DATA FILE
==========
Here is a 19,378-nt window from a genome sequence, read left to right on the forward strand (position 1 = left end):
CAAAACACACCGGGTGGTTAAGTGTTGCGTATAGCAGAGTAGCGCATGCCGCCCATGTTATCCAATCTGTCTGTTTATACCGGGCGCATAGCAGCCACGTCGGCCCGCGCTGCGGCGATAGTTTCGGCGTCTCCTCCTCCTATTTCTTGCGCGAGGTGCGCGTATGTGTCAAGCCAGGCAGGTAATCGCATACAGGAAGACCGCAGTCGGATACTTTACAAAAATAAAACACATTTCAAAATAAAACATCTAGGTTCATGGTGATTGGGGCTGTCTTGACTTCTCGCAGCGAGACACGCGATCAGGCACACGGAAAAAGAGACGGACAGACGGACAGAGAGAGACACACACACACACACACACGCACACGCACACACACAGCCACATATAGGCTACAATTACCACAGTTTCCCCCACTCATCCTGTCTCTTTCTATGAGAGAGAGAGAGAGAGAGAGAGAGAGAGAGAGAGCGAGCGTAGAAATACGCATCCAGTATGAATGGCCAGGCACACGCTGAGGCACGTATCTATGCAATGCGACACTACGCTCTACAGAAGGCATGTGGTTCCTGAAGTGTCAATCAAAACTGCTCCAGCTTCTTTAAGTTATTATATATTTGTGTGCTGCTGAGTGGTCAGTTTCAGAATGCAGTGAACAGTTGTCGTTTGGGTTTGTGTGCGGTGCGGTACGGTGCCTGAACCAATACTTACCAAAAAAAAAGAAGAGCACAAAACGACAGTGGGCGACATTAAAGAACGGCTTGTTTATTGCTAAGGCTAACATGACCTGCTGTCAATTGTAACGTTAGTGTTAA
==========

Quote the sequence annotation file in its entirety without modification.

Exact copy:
Here is a 19,378-nt window from a genome sequence, read left to right on the forward strand (position 1 = left end):
CAAAACACACCGGGTGGTTAAGTGTTGCGTATAGCAGAGTAGCGCATGCCGCCCATGTTATCCAATCTGTCTGTTTATACCGGGCGCATAGCAGCCACGTCGGCCCGCGCTGCGGCGATAGTTTCGGCGTCTCCTCCTCCTATTTCTTGCGCGAGGTGCGCGTATGTGTCAAGCCAGGCAGGTAATCGCATACAGGAAGACCGCAGTCGGATACTTTACAAAAATAAAACACATTTCAAAATAAAACATCTAGGTTCATGGTGATTGGGGCTGTCTTGACTTCTCGCAGCGAGACACGCGATCAGGCACACGGAAAAAGAGACGGACAGACGGACAGAGAGAGACACACACACACACACACACGCACACGCACACACACAGCCACATATAGGCTACAATTACCACAGTTTCCCCCACTCATCCTGTCTCTTTCTATGAGAGAGAGAGAGAGAGAGAGAGAGAGAGAGAGAGCGAGCGTAGAAATACGCATCCAGTATGAATGGCCAGGCACACGCTGAGGCACGTATCTATGCAATGCGACACTACGCTCTACAGAAGGCATGTGGTTCCTGAAGTGTCAATCAAAACTGCTCCAGCTTCTTTAAGTTATTATATATTTGTGTGCTGCTGAGTGGTCAGTTTCAGAATGCAGTGAACAGTTGTCGTTTGGGTTTGTGTGCGGTGCGGTACGGTGCCTGAACCAATACTTACCAAAAAAAAAGAAGAGCACAAAACGACAGTGGGCGACATTAAAGAACGGCTTGTTTATTGCTAAGGCTAACATGACCTGCTGTCAATTGTAACGTTAGTGTTAA